Entelos Extends Agreements with Pfizer, Organon
Entelos said this week in separate announcements that it has extended collaborations with Pfizer and Organon.
Pfizer has agreed to continue using the Entelos Cardiovascular PhysioLab platform, which the companies built under a collaboration.
Additional details of the agreement were not provided.
Meanwhile, Organon, a business unit of Akzo Nobel, has signed a two-year extension of the companies’ ongoing rheumatoid arthritis collaboration.
“The collaboration with Entelos has generated candidate targets and biomarkers which will be pursued under the extension of our collaboration”, said David Nicholson, executive vice president of R&D at Organon, in a statement.
Organon and Entelos have collaborated since 2001 to develop the Entelos Rheumatoid Arthritis PhysioLab platform, a large-scale, mathematical model that includes more than 700 biological functions or pathways.
Ingenuity Signs Integration Agreements with SAS, Compendia
Ingenuity Systems said this week that it will integrate its Ingenuity Pathway Analysis software with the JMP Genomics software from SAS and the Oncomine cancer gene expression database.
The agreement with SAS will enable users to upload the results of JMP Genomics analysis directly into IPA for interpretation within the context of biological pathways.
JMP is a business unit of SAS. JMP Genomics includes statistical analysis capabilities from the SAS and JMP platforms with additional analytical features for large genetics, microarray, and spectral data sets.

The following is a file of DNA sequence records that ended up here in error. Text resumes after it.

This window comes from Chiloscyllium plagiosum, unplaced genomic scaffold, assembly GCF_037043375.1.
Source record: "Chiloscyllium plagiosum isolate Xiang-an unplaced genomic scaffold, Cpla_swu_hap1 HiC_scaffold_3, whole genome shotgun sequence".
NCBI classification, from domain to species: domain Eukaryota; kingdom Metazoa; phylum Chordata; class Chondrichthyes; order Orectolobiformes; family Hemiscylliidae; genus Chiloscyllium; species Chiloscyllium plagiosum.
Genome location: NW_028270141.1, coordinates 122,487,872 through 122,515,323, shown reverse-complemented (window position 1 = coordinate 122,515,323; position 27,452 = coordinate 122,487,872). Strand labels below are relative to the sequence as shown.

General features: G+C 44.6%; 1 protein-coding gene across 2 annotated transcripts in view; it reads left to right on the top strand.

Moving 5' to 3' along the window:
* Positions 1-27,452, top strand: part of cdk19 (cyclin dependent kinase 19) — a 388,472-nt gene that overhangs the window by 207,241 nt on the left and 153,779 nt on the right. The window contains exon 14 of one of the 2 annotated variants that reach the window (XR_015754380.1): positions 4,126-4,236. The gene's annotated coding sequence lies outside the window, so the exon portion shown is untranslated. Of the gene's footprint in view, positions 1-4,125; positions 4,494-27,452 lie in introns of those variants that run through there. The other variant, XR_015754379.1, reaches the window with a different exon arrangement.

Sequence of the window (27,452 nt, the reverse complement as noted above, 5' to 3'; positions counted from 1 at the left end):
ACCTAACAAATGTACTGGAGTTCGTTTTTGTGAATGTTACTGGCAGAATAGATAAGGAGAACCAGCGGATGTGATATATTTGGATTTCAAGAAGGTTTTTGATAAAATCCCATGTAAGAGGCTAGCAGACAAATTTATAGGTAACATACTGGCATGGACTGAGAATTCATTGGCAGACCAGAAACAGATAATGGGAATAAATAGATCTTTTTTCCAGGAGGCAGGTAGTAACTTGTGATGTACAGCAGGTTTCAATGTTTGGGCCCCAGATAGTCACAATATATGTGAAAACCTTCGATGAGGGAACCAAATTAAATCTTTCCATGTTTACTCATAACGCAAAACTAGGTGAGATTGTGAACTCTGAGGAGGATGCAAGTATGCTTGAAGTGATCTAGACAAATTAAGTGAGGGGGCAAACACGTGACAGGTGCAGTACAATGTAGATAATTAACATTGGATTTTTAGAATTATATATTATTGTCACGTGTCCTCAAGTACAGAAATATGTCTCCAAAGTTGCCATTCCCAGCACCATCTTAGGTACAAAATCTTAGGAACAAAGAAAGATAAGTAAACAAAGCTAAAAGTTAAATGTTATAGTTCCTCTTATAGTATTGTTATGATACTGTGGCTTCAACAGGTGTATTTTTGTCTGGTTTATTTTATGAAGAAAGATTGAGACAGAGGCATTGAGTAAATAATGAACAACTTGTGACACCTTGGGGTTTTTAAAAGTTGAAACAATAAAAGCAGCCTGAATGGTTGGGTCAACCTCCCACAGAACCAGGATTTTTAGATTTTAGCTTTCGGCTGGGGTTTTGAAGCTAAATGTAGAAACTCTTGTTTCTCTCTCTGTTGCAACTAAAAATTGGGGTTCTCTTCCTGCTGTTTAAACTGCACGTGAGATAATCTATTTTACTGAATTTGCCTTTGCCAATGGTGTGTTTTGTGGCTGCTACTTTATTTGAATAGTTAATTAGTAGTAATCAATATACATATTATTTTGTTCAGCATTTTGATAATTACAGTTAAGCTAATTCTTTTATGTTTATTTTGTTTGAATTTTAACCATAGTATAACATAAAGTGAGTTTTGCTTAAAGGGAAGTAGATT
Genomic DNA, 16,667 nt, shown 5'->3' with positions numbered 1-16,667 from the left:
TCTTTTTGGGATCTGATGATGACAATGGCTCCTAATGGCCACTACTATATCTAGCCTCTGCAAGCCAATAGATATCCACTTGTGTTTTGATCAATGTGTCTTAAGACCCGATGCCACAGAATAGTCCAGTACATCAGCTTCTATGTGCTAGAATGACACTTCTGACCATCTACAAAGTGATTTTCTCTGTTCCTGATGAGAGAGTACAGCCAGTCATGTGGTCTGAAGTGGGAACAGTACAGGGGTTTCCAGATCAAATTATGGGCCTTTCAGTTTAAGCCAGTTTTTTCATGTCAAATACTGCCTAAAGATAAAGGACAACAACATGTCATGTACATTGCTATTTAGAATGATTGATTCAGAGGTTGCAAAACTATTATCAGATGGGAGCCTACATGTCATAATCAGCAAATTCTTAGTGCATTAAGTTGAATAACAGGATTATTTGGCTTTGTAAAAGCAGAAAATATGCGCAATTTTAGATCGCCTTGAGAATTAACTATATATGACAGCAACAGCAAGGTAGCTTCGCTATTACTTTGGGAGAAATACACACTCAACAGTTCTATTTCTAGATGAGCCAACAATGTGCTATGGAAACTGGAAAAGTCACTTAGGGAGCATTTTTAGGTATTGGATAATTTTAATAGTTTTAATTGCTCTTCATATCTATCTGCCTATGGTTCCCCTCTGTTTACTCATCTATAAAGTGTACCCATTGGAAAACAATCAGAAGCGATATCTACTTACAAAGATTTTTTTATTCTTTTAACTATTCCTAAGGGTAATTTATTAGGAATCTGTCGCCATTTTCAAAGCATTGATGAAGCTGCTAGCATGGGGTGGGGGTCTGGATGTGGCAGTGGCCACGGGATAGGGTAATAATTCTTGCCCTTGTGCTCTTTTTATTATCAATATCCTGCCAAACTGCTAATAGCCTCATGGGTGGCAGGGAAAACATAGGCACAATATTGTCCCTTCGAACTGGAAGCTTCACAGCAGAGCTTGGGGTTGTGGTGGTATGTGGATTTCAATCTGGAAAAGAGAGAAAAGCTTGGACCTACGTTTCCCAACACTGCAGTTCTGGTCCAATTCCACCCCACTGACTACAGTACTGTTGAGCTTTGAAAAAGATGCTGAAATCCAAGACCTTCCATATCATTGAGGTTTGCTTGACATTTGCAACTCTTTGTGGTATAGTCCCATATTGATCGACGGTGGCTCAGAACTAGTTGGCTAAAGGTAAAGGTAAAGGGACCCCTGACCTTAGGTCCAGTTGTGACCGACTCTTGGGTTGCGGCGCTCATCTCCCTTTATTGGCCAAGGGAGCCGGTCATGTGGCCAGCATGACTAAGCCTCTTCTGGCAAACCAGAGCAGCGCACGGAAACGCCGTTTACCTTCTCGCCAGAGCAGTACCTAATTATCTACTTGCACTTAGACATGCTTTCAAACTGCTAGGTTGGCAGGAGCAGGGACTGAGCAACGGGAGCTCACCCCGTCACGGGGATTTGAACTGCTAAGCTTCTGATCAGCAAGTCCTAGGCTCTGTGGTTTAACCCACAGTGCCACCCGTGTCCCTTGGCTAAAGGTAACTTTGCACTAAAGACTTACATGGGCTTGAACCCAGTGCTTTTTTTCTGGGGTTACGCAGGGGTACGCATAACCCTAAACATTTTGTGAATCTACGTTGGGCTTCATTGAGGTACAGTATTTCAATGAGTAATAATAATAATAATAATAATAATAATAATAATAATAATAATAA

The Compendia agreement, announced separately, is expected to help researchers discover and validate biomarkers for cancer by mapping gene expression data to biological pathways.
Mitrionics Begins Development of FPGA-Accelerated BlastP for FPGA Platform
FPGA supercomputing firm Mitrionics said this week that it has begun development of an accelerated version of BlastP that will run on the Mitrion Virtual Processor operating in FPGA-based computer systems.
BlastP is the second open source application the company is developing under its Mitrion-C Open Bio Project. The company launched its first accelerated Blast product, NCBI BlastN, last fall [BioInform 11-10-06].
The company said it expects the BlastP application to enter beta testing in the second quarter.
“Customer interest for our first accelerated Blast application has been very strong worldwide, and we're excited to begin development on our second application under the Mitrion-C Open Bio Project,” said Anders Dellson, CEO of Mitrionics, in a statement.
NIAID-Funded Researchers Deposit Sequence for 2,000 Flu Genomes in GenBank
Researchers have deposited genome sequence data for more than 2,000 influenza viruses in GenBank, the National Institutes of Health said this week.
The genomes were sequenced under the Influenza Genome Sequencing Project, funded by the National Institute of Allergy and Infectious Diseases.
The project, which began in 2004, has been carried out at the NIAID-funded Microbial Sequencing Center managed by The Institute for Genomic Research.
Other project collaborators include the National Center for Biotechnology Information, the Centers for Disease Control and Prevention, and several academic and clinical research institutions.